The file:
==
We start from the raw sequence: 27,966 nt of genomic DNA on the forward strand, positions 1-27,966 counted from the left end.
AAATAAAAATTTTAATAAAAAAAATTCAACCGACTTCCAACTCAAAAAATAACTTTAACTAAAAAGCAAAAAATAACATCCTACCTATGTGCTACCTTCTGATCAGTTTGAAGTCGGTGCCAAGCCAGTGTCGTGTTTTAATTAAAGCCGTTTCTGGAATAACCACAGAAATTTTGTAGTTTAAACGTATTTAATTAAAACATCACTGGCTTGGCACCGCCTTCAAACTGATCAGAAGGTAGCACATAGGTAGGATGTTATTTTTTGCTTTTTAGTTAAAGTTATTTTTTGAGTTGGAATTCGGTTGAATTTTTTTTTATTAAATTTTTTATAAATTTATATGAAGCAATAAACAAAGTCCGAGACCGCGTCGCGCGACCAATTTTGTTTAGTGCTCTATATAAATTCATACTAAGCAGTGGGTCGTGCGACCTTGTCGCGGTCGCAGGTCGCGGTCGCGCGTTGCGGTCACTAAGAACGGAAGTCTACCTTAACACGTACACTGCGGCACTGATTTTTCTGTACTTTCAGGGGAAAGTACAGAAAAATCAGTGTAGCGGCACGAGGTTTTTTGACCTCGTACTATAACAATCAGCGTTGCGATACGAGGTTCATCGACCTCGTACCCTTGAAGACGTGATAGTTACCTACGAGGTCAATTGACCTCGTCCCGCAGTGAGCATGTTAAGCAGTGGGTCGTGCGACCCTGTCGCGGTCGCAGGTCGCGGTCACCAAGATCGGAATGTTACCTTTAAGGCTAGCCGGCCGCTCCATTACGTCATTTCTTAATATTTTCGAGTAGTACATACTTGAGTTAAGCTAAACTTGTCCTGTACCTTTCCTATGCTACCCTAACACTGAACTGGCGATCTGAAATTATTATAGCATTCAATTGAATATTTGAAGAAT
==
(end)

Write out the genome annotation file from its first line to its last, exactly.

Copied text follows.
We start from the raw sequence: 27,966 nt of genomic DNA on the forward strand, positions 1-27,966 counted from the left end.
AAATAAAAATTTTAATAAAAAAAATTCAACCGACTTCCAACTCAAAAAATAACTTTAACTAAAAAGCAAAAAATAACATCCTACCTATGTGCTACCTTCTGATCAGTTTGAAGTCGGTGCCAAGCCAGTGTCGTGTTTTAATTAAAGCCGTTTCTGGAATAACCACAGAAATTTTGTAGTTTAAACGTATTTAATTAAAACATCACTGGCTTGGCACCGCCTTCAAACTGATCAGAAGGTAGCACATAGGTAGGATGTTATTTTTTGCTTTTTAGTTAAAGTTATTTTTTGAGTTGGAATTCGGTTGAATTTTTTTTTATTAAATTTTTTATAAATTTATATGAAGCAATAAACAAAGTCCGAGACCGCGTCGCGCGACCAATTTTGTTTAGTGCTCTATATAAATTCATACTAAGCAGTGGGTCGTGCGACCTTGTCGCGGTCGCAGGTCGCGGTCGCGCGTTGCGGTCACTAAGAACGGAAGTCTACCTTAACACGTACACTGCGGCACTGATTTTTCTGTACTTTCAGGGGAAAGTACAGAAAAATCAGTGTAGCGGCACGAGGTTTTTTGACCTCGTACTATAACAATCAGCGTTGCGATACGAGGTTCATCGACCTCGTACCCTTGAAGACGTGATAGTTACCTACGAGGTCAATTGACCTCGTCCCGCAGTGAGCATGTTAAGCAGTGGGTCGTGCGACCCTGTCGCGGTCGCAGGTCGCGGTCACCAAGATCGGAATGTTACCTTTAAGGCTAGCCGGCCGCTCCATTACGTCATTTCTTAATATTTTCGAGTAGTACATACTTGAGTTAAGCTAAACTTGTCCTGTACCTTTCCTATGCTACCCTAACACTGAACTGGCGATCTGAAATTATTATAGCATTCAATTGAATATTTGAAGAAT